Positive vibes from Saudi Arabia

Riyadh ... open vistas of opportunity

The direct contribution of travel and tourism to Saudi Arabia’s GDP was SR78.8 billion ($21.0 billion) in 2016. In its 2017 report on Saudi Arabia, World Travel & Tourism Council (WTTC) predicts that this figure will rise by 2.9 per cent in 2017, and by 3.8 per cent per annum, from 2017 to 2027, to SR117.5 billion ($31.3 billion).

One of the key factors in driving this growth is the government’s Saudi Vision 2030 – the Kingdom’s ambition to become the leading Arab nation – which has sparked a construction boom across the country.



Nikola Kosutic, research manager at Euromonitor International, said: “The Saudi Commission for Tourism and National Heritage (SCTH) is investing generously in boosting domestic tourism, launching a number of new initiatives. Live Saudi Arabia, in collaboration with Saudi Airlines and Aramco, for example, encourages residents to visit historic locations, while Leave No Trace aims to raise awareness of the importance of preserving the natural beauty of the country.”

Other schemes aimed at boosting domestic tourism include The Colours of Saudi Arabia Forum, which organises various events and competitions related to photography. A tourism call centre is also now in place, providing intensive information about attractions and events across the Kingdom.

“This is not to mention the famous Janadriyaha and Jeddah Ghair festivals, which are held annually and are attracting a growing number of visitors every year,” added Kosutic.



The hotel market in Saudi Arabia may reach $4.29 billion in 2017, according to a new report prepared by Euromonitor International. “Over the last five years, Saudi Arabia’s hotel market value has grown steadily by 4.2 per cent to 6.4 per cent,” commented Kosutic. “We are expecting to see similar growth rates over next five years, with CAGR estimated at 4.5 per cent.”

The country will see a record 68 new hotels and 29,033 hotel rooms open across its major cities in 2017.

Major new hotels forecast to open throughout the Kingdom this year include Assila Hotel Rocco Forte (Q1 2017), TIME Qurayyat Hotel (Q2 2017), Nobu Hotel Riyadh (Q2 2017), Swiss-Belhotel Al Khobar (Q4 2017) and the highly-anticipated Abraj Kudai Towers, which will become the world’s biggest hotel when it opens its 10,000 rooms in Q4, 2017.

Nobu Hospitality and Rocco Forte Hotels are international brands that will enter the Saudi Arabian market for the first time this year.



Al Khobar has emerged as the third top area for hotel development in Saudi Arabia this year, demonstrating the growing market for leisure and business tourism across the Kingdom. 

With 20 hotel projects underway, the city has overtaken long-term hub for religious tourism – Makkah (19 projects) – and now follows closely behind Jeddah (44 projects) and Riyadh (48 projects).

Filippo Sona, head of hotels – Middle East & North Africa at Colliers International, commented: “Major hotel brands including Novotel, Park Inn and Intercontinental are already placing these destinations on the global map. Occupancy rates are historically high across the country, tourism figures are on the increase and its some 27 million residents are travelling more than ever before. With 175,000 rooms in the market at present and several more hotels under construction, there is the potential to more than double the number of rooms in the Kingdom through the opportunities presented through these secondary cities.”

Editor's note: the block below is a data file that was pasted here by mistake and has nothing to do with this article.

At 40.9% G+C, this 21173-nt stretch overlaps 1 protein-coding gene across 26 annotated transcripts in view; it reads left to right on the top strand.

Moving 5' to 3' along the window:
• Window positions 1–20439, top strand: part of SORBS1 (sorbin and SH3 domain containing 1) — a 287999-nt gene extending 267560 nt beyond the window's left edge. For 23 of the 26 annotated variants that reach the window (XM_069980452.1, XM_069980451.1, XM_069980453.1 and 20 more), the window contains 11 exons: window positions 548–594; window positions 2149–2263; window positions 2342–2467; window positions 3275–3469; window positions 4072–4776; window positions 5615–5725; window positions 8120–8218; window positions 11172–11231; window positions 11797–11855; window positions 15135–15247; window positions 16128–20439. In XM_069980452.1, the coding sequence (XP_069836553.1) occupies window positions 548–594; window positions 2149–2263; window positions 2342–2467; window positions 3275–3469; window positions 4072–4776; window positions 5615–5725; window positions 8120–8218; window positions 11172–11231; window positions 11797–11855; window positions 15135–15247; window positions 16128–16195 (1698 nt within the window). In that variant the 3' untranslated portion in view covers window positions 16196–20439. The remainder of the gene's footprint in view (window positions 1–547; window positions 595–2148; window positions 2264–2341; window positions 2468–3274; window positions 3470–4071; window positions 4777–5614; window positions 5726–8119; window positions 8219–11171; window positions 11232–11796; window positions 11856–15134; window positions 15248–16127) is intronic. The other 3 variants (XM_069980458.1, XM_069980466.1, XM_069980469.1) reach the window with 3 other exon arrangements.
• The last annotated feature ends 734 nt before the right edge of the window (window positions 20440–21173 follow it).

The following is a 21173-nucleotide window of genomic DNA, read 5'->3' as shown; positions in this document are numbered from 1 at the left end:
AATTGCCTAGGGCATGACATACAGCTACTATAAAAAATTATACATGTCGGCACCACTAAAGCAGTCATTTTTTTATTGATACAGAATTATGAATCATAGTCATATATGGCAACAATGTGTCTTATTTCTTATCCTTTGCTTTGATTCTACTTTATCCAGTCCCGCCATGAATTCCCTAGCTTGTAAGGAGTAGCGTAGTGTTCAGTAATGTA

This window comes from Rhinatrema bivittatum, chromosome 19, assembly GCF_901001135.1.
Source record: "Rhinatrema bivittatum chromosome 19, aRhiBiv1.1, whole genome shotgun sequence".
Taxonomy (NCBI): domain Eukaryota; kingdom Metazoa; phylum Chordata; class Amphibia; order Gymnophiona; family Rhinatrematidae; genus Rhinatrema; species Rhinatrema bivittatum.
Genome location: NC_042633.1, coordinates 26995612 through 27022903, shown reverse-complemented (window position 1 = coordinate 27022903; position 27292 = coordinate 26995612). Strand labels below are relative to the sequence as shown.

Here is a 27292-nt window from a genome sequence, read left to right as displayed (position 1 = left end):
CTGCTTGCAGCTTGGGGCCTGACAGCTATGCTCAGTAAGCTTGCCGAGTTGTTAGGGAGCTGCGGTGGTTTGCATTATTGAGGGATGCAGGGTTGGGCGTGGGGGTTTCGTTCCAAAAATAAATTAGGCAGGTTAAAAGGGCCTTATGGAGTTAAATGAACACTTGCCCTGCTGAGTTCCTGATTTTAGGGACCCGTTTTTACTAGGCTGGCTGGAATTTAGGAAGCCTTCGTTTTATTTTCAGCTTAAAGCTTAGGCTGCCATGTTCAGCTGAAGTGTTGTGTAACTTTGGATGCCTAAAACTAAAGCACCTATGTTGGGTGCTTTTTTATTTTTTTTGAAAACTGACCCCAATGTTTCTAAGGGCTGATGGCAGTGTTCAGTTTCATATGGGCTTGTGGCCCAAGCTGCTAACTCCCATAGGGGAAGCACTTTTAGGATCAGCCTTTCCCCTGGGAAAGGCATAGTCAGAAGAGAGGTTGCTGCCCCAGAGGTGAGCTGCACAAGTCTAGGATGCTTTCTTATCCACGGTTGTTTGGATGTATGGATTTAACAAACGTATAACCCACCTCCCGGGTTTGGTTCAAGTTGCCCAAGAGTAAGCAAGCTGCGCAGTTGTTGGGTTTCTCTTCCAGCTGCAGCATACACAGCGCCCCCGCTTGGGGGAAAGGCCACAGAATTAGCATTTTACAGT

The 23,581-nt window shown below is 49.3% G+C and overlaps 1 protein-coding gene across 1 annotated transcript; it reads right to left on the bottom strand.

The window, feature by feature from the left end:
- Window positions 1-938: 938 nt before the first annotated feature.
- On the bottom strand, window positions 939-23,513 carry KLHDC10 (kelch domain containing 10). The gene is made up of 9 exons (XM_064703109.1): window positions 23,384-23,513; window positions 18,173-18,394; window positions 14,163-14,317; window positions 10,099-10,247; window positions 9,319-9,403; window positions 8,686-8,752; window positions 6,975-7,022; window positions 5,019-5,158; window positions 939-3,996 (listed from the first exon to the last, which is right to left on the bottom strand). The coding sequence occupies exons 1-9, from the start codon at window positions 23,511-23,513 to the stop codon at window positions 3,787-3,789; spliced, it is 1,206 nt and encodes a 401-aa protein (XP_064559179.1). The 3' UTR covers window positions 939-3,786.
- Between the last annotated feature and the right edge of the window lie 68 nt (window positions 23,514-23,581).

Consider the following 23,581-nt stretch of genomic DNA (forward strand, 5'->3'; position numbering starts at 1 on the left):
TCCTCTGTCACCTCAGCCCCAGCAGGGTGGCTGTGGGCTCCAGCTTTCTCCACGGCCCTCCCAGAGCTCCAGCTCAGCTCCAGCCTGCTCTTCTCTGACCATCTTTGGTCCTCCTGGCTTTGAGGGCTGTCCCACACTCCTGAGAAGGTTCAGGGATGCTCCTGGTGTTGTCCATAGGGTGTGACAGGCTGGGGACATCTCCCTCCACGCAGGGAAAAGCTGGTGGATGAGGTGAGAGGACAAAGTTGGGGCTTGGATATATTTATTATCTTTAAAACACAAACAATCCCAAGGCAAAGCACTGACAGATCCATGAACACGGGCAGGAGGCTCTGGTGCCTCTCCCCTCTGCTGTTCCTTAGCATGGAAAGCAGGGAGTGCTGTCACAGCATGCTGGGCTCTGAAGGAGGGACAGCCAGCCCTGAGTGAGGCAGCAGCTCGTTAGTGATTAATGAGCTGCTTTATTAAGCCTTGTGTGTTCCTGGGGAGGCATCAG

In addition to the projected growth in domestic leisure tourism, there are a number of additional factors supporting the development of culture, leisure and entertainment offers in the country. Saudi Arabia has a large and fast-growing population, which is forecast to grow from 31.5 million in 2015 to 37.6 million in 2025. Interestingly, 57 per cent of Saudi Nationals are under the age of 25 with increasing aspirations for quality leisure and entertainment experiences.

Saudi Vision 2030 is targeting an increase of household spend on culture and entertainment from the current level of 2.9 per cent to 6 per cent. The country faces a significant lack of out-of-home culture, leisure and entertainment: the existing offer is on the whole limited to public parks, malls, festivals and traditional museums. This is now changing with the recent opening of commercial attractions such as KidZania in Jeddah and Snow City in Riyadh, together with the world class King Abdulaziz Centre for World Culture in Dhahran.

The country is increasingly adapting a competitive and open business environment, with the government eager to engage and partner with international leisure and tourism investors, developers and operators e.g. Six Flags partnership for up to three theme parks.

Education and training: ‘Experience Saudi Arabia’ is a programme that aims at educating Saudi Arabian youth about the heritage and culture of the country. New courses and training to support employment in leisure and hospitality are also being introduced.

The large-scale leisure, culture and entertainment projects now emerging in Saudi Arabia are expected to encourage Saudis to spend more of their disposable income within the country rather than overseas. With other GCC countries also investing heavily in new tourism attractions and infrastructure, the region is becoming increasingly competitive. Nonetheless the prospects for growth in Saudi Arabia are bright.


• Get more information and exclusive interviews from Saudi Arabia on pages 28 to 31.